Press Pause

‘Sometimes the simplest and best use of our will is to drop it all and just walk out from under everything that is covering us, even if only for an hour or so—just walk out from under the webs we’ve spun, the tasks we’ve assumed, the problems we have to solve. They’ll be there when we get back, and maybe some of them will fall apart without our worry to hold them up.’ ~ Mark Nepo

Photo Courtesy of Teddy Kelley on Unsplash

Important! … Have I got your attention?

Do you know you have an additional referee to those listed on your resume? Well you do and that referee is called Google. When you apply for jobs, at some stage of the process, over 90% of recruiters and potential employers will Google your name to see what comes up. They aim to look at what you say and how you behave on social media. When clients come to a consultation with me I talk to them about this, and how it can have an adverse effect on their job search.

One of the biggest mistakes people make with their Facebook account is the belief they have set the privacy settings correctly to make their posts private. The quickest way to check this out is to do the following.

In Facebook, click on your Profile, now go to the little dots beside View Activity Log and click on View As. Go to the top of the page and you should see “This is what your profile looks like to: Public”. Now look at your posts. What do you see? What will a recruiter see? Have you shared or posted content which may potentially harm your career?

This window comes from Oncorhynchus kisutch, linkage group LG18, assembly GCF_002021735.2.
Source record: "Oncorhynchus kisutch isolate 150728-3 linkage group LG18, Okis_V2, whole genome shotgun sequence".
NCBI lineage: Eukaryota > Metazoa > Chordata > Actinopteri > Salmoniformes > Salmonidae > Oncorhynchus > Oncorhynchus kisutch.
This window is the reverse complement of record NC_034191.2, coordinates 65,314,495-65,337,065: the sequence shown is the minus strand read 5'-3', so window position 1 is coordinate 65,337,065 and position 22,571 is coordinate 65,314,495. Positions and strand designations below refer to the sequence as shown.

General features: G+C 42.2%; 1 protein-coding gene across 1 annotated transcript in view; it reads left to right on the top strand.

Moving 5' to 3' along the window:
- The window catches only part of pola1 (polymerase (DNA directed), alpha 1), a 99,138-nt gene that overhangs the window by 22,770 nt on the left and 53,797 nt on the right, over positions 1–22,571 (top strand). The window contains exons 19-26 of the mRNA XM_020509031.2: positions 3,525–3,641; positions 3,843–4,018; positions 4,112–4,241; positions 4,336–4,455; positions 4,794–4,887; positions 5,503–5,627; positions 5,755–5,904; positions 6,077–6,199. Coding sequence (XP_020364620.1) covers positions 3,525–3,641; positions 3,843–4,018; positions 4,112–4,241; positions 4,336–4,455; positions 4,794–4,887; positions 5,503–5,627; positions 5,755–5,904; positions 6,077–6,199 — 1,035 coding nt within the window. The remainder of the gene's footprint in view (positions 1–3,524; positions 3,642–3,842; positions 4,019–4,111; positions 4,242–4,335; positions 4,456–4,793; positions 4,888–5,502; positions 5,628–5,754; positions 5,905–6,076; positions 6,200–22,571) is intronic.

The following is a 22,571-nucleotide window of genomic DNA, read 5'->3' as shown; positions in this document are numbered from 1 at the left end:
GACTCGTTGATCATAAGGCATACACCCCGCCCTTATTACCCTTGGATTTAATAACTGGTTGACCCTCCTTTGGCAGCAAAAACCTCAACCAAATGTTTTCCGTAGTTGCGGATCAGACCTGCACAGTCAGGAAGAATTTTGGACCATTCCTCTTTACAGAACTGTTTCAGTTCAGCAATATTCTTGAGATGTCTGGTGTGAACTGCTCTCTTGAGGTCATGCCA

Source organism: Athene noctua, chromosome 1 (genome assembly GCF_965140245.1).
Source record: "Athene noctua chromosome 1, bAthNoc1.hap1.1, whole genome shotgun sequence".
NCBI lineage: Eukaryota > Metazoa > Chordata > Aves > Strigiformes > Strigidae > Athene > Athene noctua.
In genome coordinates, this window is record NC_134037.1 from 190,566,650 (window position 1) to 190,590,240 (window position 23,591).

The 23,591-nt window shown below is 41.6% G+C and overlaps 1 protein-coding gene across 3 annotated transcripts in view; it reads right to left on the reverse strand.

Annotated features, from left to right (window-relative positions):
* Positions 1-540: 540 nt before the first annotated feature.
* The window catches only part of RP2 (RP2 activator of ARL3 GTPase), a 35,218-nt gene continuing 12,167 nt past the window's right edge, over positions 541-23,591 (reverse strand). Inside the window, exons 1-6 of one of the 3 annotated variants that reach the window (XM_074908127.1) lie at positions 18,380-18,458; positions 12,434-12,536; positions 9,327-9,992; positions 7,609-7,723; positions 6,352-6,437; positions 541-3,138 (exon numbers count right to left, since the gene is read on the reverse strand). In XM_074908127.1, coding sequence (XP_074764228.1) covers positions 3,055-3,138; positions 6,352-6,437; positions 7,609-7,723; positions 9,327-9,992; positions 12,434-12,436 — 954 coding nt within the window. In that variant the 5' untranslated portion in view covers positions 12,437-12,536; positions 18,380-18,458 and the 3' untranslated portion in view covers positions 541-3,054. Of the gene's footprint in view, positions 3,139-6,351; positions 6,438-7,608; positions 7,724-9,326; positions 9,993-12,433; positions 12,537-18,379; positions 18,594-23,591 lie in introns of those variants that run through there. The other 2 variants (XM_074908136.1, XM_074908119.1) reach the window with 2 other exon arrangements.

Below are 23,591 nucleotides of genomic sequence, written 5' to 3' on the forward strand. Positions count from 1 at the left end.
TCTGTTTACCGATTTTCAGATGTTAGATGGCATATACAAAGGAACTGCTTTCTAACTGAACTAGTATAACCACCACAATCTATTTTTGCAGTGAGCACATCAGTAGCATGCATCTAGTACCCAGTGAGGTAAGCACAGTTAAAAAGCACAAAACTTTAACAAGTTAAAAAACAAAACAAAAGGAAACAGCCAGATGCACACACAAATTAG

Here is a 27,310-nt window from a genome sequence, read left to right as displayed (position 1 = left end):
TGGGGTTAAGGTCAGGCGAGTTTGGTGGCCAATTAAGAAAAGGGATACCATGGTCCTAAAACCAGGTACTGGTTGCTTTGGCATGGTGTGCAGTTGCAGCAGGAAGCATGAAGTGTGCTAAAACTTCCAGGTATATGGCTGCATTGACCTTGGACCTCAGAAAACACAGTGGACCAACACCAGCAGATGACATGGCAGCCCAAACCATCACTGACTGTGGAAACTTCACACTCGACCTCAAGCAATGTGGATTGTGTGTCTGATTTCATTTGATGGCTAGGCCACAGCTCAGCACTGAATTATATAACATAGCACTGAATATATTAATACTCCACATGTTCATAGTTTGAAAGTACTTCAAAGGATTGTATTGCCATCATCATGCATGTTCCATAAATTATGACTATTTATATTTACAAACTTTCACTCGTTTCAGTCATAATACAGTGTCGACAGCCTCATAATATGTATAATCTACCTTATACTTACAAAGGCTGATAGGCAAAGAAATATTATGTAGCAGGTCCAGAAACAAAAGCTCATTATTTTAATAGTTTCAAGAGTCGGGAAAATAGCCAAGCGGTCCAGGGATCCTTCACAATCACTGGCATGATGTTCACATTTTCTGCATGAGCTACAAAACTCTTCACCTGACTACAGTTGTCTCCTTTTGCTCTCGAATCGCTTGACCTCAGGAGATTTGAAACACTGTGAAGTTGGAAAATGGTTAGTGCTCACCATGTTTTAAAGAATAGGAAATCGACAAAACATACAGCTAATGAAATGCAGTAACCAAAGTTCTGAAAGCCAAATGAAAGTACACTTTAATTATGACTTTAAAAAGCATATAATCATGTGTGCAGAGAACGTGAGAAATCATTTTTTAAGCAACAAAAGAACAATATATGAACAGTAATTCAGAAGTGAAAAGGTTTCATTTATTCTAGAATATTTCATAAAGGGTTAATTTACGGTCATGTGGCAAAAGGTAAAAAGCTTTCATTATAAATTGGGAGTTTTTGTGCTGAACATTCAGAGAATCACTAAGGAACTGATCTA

If you are now worried about what has been shared publicly and want to clean it up, go to Settings, click on Privacy and in the second section is an option to ‘Limit Past Posts’. If you click on that and select Friends, the previously public postings will now be private and no longer visible to the public. Check out all privacy settings while you are there. Repeat the process periodically to make sure nothing slips through.

Choose Referees Wisely

I took a phone call recently from a recruiter doing an applicant reference check.  I was listed as a referee on the applicant’s resume. The only trouble is I’ve not worked with the person for about ten years, and nor have I spoken to them in that time. Nothing I could say would advance the applicant going forward as I couldn’t speak to a decade of their employment, or even say they’d been working. It brings me back to what I have spoken about before in relation to referees. I can’t emphasise it enough, where possible, they need to be your most recent supervisors, and you need to maintain regular contact checking your referee details remain unchanged, and keeping them up to date with what you are doing. There are a few, but a very few exceptions.

Resume Retention

As my clients know, I hold resumes I’ve prepared on file so that in the event of loss of USB sticks or if a client needs a resume to be forwarded when working FIFO, I’m able to assist with that need. As I now have so many files, from today, clients who have not accessed any service for five years or more will be deleted from the system.

Are you sabotaging your job applications?

Clients come to their consult with me armed with certificates, cards, licences and copies of old resumes. Some are on the ball and all documents are current. Others are disorganised, expired material mixed in with current so they take some sorting out. Also, various certificates and cards can be missing altogether! Confusion reigns. Anxiety can arise when I suggest destroying old documents and cards. I can understand that, for some they represent a part of their working life and memories. What concerns me is the risk. How often is expired material submitted by mistake, consequently sabotaging a job application?